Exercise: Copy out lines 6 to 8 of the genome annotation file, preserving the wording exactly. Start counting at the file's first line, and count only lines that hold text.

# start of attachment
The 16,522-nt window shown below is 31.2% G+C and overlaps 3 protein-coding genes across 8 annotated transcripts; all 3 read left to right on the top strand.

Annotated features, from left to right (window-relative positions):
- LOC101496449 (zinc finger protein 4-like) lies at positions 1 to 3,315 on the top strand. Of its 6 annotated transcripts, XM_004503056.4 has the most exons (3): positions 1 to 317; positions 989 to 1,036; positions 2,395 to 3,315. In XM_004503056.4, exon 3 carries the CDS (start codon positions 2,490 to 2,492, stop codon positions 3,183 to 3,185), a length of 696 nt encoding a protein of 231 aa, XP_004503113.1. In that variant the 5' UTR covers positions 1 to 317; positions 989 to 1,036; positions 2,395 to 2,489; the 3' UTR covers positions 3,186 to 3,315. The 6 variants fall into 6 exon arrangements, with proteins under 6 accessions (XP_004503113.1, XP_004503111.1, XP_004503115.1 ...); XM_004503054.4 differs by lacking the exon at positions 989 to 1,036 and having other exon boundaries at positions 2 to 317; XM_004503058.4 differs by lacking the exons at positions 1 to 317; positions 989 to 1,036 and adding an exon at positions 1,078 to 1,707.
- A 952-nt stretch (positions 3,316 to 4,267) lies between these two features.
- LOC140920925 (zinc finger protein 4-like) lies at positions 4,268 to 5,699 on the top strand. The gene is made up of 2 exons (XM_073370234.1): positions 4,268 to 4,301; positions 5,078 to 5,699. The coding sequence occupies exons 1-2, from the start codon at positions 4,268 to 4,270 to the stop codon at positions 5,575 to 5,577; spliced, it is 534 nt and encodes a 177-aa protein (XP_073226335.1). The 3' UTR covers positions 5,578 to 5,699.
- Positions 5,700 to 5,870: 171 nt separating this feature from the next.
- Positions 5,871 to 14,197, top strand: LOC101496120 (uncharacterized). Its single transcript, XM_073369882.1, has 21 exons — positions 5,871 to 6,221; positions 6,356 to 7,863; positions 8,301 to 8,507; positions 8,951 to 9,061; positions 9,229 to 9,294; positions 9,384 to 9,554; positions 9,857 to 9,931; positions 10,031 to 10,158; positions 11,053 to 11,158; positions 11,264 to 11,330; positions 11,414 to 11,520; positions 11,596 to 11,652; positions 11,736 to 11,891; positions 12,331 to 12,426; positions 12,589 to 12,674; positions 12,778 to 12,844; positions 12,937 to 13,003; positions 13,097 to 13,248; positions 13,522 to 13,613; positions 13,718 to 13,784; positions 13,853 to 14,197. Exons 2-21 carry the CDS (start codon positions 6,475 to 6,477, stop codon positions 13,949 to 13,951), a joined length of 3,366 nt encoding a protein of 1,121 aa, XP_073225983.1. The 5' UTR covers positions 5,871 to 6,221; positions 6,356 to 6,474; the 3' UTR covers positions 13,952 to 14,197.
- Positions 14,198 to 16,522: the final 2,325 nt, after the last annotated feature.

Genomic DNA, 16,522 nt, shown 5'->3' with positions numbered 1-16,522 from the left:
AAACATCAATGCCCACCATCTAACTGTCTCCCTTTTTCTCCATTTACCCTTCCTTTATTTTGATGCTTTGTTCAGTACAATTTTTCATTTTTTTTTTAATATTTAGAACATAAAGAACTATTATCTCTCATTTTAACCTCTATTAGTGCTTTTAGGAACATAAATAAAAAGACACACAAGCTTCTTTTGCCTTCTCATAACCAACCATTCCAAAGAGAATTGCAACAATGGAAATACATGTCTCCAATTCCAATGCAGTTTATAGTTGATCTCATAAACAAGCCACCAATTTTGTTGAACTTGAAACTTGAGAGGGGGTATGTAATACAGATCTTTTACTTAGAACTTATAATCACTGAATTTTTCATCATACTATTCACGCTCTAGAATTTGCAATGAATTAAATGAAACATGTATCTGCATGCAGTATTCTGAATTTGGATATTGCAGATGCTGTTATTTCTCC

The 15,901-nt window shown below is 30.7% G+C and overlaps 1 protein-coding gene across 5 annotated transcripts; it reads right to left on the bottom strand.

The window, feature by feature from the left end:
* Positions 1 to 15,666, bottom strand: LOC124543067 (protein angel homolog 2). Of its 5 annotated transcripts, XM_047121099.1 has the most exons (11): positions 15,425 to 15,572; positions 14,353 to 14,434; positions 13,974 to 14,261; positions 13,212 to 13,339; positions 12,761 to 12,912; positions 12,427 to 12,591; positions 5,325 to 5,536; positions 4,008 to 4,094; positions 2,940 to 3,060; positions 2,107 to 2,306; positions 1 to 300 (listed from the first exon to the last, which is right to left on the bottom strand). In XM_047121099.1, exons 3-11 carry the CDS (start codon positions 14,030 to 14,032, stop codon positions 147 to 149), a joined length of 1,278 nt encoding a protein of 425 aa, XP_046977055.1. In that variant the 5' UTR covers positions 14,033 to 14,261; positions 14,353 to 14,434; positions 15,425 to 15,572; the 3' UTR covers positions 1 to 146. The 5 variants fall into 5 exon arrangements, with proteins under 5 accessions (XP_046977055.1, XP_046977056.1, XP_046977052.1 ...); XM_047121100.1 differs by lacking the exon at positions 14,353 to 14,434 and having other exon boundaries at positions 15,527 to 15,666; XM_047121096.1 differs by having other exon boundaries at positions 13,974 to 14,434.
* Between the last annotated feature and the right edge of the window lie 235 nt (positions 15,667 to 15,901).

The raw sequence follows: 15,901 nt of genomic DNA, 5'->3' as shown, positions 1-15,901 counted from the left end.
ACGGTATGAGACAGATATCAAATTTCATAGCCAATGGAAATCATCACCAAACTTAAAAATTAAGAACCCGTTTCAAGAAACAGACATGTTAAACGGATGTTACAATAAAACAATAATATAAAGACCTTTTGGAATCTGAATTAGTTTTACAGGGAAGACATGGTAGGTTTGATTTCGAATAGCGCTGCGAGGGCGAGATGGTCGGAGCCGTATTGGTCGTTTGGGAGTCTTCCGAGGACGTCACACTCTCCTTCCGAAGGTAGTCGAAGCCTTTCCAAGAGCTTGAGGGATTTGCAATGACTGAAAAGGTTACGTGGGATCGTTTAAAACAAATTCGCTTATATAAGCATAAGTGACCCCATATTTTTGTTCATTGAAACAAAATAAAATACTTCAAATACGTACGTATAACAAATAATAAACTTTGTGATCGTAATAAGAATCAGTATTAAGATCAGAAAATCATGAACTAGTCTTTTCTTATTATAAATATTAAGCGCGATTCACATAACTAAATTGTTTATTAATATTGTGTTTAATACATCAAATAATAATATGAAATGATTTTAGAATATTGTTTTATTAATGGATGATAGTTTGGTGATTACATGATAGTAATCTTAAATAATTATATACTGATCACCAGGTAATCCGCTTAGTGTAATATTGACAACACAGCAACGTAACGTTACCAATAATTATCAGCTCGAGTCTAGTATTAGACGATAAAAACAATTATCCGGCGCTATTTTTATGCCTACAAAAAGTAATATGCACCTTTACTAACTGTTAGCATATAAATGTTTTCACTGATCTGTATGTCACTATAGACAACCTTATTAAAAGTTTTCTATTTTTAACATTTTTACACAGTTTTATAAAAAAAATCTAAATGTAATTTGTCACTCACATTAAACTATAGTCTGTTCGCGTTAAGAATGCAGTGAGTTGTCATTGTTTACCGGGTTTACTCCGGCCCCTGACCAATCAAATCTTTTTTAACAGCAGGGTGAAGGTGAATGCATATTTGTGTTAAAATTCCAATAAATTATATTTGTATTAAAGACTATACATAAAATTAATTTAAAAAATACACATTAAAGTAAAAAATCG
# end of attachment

- Positions 5,700 to 5,870: 171 nt separating this feature from the next.
- Positions 5,871 to 14,197, top strand: LOC101496120 (uncharacterized). Its single transcript, XM_073369882.1, has 21 exons — positions 5,871 to 6,221; positions 6,356 to 7,863; positions 8,301 to 8,507; positions 8,951 to 9,061; positions 9,229 to 9,294; positions 9,384 to 9,554; positions 9,857 to 9,931; positions 10,031 to 10,158; positions 11,053 to 11,158; positions 11,264 to 11,330; positions 11,414 to 11,520; positions 11,596 to 11,652; positions 11,736 to 11,891; positions 12,331 to 12,426; positions 12,589 to 12,674; positions 12,778 to 12,844; positions 12,937 to 13,003; positions 13,097 to 13,248; positions 13,522 to 13,613; positions 13,718 to 13,784; positions 13,853 to 14,197. Exons 2-21 carry the CDS (start codon positions 6,475 to 6,477, stop codon positions 13,949 to 13,951), a joined length of 3,366 nt encoding a protein of 1,121 aa, XP_073225983.1. The 5' UTR covers positions 5,871 to 6,221; positions 6,356 to 6,474; the 3' UTR covers positions 13,952 to 14,197.
- Positions 14,198 to 16,522: the final 2,325 nt, after the last annotated feature.